In this backdrop of an entirely changed geo-political climate we are meeting here. It is clear why an inter-civilisational dialogue is needed today more than at any other time in the past. The question of inter-civilisational dialogue has at its centre the issues of “identity”, “otherness” and “hybridity”, to use familiar terms from related academic discourse. In short, it is about who we are, and who are the others who are not “we”. It is also about “in-betweenness”, that is, hybrid identities that combine elements of different, often contesting, identities like the Jewish citizen of Nazi Germany, in the extreme instance. However, on a closer analysis most identities are composed of different elements without any conflict among those elements.
Coming from an Indo-Islamic background I knew early on from personal experience that God had intended the world to have a plural character, a home to all colours, creeds and castes. The Quran clearly lays out that if God had so wanted He would have made everyone a Muslim. From this and from my social milieu I learnt that difference had not only to be tolerated, but accepted, even celebrated. This is how in the great cauldron of time all manner of civilisations have come together to form a larger human civilisation with almost standardised norms of civility, compassion and truthfulness.
The world in which we live is not perfect. But somehow it got more imperfect with the publication in the 90s of Prof. Samuel P. Huntington’s famous article “Clash of Civilisations and the Making of a New World Order” in the American journal Foreign Affairs. The article was such a sensation that Prof. Huntington came up with a book with the same title, expanding on the theme. It presented a frightening picture of conflict between civilisations in the years ahead. Western Christianity (as opposed to the Orthodox Church) was alleged to be on a headlong collision course with the world of Islam, which would possibly be supported by the Chinese civilisation. This idea was publicly rejected by some of the top Western political leaders and academics. However, following the 9/11 attacks the war in Afghanistan and Iraq came to confirm some of our worst fears about Prof. Huntington’s theory.
That the conflict could escalate to assume the proportions of a truly inter-civilisational scale was evident from Paul Wolfowitz’s claim that nearly 60 countries could be on target in a “rolling war” that could last more than a decade. True to his claims the war rolled on to Iraq after making mincemeat of the Taliban. It is no coincidence that if we exclude North Korea the number of targeted countries is almost identical to the membership of Organisation of Islamic Conference (OIC). That we had been moving dangerously towards a future which nobody really wanted was quite obvious.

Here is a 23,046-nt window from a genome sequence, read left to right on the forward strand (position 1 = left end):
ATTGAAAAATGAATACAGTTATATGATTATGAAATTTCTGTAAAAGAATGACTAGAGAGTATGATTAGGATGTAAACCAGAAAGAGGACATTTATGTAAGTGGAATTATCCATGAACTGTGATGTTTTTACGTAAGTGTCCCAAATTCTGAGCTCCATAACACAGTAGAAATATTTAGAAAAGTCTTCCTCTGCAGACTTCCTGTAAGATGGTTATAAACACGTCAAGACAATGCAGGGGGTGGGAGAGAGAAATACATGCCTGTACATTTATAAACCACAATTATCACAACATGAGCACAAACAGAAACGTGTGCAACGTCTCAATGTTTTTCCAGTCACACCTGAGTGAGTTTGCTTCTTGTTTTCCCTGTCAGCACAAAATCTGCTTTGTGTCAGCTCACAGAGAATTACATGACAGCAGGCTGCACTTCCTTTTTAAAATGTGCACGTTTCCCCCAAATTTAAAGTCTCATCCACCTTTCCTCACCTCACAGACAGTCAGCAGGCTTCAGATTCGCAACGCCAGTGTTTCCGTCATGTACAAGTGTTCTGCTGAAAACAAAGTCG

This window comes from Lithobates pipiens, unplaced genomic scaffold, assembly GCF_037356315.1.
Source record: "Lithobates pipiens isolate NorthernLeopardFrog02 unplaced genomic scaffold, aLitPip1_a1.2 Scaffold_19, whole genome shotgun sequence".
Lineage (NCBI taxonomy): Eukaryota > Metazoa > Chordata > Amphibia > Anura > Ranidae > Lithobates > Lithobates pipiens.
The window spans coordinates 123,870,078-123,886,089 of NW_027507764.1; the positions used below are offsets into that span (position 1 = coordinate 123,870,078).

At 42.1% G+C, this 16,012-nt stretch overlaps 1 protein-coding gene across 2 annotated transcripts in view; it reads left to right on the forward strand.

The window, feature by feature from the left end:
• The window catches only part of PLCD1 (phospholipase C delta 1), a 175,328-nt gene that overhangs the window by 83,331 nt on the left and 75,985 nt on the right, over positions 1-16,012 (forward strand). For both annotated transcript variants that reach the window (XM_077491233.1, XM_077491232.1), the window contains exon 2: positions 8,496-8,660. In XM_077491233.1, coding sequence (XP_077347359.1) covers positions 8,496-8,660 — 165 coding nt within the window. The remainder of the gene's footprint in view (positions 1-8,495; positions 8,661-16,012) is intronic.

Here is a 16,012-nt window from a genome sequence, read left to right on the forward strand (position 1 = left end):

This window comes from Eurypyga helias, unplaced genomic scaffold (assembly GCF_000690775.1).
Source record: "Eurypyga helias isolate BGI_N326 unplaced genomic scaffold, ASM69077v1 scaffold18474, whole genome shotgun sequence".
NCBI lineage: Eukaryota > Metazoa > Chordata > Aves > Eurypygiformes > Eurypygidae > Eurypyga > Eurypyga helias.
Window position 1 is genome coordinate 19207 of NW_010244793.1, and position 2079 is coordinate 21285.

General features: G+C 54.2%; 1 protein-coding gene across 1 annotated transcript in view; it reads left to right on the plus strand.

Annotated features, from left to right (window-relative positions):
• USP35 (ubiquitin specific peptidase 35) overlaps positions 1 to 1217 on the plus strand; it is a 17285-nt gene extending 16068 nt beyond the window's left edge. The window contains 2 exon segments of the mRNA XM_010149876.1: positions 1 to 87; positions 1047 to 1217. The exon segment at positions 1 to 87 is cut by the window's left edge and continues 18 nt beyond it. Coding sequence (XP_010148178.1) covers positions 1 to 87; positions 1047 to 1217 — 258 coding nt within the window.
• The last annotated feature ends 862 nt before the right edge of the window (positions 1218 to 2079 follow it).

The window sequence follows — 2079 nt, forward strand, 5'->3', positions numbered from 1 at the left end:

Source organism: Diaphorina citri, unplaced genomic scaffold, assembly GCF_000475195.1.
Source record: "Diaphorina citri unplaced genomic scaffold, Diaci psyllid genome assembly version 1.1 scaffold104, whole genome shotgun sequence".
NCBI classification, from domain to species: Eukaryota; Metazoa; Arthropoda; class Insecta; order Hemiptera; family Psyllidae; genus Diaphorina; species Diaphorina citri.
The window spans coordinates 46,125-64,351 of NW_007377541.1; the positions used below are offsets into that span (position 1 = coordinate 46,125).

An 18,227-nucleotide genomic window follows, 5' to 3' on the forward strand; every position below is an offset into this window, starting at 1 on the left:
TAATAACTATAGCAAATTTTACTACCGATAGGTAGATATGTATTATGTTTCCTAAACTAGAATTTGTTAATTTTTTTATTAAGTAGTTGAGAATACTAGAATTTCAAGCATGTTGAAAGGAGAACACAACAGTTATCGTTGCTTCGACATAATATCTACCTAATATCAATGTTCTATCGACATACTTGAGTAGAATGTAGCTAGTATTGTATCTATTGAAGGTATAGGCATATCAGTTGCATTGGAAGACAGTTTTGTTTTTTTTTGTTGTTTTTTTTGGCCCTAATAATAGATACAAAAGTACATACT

By the time of the Millennium Summit at the UN, a counter movement was well on its way. It was called Dialogue Between Civilisations and had the full backing of the UN and the world community, which was determined to pull back from the precipice and start a positive trend. Although men like Nehru, Gandhi – and in our own time Datuk Seri Anwar Ibrahim – had been working on the idea since much earlier, many clear voices were heard in its favour, including those of UN Secretary General Kofi Annan and Iranian President Syed Mohammad Khatami. Since then the support for it has grown exponentially.
Welcoming you here I have the extraordinary role played by New Delhi in mind in the formation and leadership of the Non-Aligned Movement, the movement for the liberation of Afro-Asian people, and now the movement for a just world order and dialogue between civilisations. Two years ago, the Government of India had hosted a similar meet here, which was inaugurated by the Prime Minister and attended by delegates from 80 countries.
This time round the initiative has been taken by an NGO, the Institute of Objective Studies (IOS) which shows that in India, like other democracies, non-state actors play a significant role in public life. In fact, IOS has been at the forefront of the dialogue between communities, faiths and civlisations since its inception in 1986. The IOS has been contributing significant research in social sciences and articulating issues of concern to national and international life. We have an exhibition outside this auditorium on IOS which says it all in pictures.
With this I welcome you all again and invite you to don your thinking caps.